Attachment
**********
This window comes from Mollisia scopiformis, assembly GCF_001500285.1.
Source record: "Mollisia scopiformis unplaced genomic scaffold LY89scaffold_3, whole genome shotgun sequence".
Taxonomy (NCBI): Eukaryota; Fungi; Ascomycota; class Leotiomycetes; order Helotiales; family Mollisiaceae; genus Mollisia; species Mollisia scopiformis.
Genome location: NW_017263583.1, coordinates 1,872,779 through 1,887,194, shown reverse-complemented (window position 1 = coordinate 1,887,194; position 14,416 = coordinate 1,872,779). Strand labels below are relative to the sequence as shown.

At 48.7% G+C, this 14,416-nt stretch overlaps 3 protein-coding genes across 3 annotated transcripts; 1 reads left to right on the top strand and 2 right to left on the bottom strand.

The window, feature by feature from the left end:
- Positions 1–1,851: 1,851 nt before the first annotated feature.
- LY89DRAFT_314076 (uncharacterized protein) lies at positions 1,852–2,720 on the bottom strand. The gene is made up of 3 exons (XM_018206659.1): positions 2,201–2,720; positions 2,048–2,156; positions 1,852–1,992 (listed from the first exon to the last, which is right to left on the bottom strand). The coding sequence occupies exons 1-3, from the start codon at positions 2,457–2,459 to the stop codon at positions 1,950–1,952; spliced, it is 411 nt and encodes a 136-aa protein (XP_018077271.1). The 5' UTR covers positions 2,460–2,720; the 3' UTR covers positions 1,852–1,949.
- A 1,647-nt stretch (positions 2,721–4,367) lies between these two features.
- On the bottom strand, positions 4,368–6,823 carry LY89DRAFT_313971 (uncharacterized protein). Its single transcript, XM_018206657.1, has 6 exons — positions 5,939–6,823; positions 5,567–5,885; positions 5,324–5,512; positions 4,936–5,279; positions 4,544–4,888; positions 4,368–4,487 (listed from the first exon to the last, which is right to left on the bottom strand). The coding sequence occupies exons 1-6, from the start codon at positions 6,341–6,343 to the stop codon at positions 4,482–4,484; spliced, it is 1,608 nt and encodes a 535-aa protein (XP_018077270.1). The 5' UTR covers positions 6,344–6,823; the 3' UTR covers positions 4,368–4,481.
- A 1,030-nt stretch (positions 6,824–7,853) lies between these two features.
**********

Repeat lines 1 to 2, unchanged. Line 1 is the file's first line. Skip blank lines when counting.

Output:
This window comes from Mollisia scopiformis, assembly GCF_001500285.1.
Source record: "Mollisia scopiformis unplaced genomic scaffold LY89scaffold_3, whole genome shotgun sequence".